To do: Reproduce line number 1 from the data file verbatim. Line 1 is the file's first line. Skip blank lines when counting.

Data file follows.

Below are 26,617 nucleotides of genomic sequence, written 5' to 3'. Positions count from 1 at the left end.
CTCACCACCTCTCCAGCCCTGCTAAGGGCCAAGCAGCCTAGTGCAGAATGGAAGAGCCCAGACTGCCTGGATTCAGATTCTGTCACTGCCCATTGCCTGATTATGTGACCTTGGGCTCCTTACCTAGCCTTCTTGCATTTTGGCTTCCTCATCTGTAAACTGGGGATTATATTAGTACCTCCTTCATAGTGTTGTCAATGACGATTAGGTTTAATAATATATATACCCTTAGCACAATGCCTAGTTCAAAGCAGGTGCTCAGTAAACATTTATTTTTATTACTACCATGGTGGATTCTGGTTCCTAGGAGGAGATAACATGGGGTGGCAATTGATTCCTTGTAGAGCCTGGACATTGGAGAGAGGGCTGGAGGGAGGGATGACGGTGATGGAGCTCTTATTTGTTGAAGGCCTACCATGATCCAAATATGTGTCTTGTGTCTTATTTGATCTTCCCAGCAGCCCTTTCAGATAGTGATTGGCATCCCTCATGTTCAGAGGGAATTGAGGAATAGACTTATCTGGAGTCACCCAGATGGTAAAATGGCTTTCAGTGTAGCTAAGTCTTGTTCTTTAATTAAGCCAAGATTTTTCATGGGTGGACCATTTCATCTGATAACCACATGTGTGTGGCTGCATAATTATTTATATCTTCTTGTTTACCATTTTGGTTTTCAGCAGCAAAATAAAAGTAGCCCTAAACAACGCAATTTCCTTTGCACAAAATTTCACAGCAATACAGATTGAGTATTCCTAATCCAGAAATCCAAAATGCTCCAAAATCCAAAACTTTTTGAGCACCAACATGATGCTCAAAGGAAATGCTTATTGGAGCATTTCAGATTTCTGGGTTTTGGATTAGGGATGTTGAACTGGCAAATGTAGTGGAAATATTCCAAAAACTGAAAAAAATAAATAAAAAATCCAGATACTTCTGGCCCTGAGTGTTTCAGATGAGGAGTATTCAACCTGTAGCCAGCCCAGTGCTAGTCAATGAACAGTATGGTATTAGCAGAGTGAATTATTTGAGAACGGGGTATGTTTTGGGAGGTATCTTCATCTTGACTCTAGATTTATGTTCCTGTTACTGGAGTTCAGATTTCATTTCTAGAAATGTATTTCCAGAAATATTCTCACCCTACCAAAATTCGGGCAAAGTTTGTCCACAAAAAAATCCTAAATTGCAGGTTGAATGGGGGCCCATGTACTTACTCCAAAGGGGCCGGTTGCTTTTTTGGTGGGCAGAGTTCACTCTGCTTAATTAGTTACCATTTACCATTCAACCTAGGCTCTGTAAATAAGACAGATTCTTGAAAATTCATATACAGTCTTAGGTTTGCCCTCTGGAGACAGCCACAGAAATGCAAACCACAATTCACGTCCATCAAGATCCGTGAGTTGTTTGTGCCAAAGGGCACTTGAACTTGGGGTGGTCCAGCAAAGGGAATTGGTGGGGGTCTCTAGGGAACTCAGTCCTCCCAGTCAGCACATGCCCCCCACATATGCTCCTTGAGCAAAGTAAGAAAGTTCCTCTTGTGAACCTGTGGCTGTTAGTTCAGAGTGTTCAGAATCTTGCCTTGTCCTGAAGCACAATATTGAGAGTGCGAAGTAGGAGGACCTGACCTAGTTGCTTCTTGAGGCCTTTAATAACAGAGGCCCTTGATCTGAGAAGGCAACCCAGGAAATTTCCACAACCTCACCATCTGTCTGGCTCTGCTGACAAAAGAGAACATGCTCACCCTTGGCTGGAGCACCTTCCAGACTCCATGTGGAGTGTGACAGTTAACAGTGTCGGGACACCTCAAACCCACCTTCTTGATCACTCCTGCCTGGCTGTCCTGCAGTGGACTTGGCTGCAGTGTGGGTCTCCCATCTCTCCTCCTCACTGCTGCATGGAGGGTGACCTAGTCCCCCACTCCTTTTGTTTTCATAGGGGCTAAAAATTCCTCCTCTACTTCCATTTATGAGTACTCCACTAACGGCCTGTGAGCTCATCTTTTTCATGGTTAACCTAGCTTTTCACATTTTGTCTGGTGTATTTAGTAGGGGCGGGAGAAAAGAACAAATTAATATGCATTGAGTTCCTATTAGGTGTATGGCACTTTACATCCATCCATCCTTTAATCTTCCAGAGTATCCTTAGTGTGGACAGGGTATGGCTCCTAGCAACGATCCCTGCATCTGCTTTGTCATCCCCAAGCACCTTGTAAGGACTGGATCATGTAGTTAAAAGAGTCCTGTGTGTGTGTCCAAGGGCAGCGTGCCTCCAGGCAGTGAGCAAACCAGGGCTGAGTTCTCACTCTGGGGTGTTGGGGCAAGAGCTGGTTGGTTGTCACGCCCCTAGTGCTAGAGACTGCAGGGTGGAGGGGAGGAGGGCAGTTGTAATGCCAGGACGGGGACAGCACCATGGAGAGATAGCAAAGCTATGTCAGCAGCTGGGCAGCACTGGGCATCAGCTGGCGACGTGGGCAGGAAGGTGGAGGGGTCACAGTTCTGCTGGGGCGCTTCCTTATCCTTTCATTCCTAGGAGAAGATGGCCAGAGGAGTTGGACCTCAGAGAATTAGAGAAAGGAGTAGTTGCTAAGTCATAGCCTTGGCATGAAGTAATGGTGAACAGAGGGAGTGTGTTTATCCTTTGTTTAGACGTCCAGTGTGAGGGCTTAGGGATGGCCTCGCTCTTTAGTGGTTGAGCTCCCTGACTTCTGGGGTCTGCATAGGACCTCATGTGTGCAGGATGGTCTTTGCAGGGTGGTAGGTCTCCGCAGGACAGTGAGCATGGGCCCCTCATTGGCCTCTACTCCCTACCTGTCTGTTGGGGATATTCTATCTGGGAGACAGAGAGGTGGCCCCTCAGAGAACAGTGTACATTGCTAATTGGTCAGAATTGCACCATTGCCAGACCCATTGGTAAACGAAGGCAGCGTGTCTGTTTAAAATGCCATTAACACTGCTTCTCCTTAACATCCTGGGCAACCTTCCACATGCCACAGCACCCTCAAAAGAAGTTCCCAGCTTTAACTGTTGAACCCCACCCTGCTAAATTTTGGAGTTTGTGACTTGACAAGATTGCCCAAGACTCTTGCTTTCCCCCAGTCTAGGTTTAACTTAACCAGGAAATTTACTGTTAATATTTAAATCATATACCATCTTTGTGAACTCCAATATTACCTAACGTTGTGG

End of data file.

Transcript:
Below are 26,617 nucleotides of genomic sequence, written 5' to 3'. Positions count from 1 at the left end.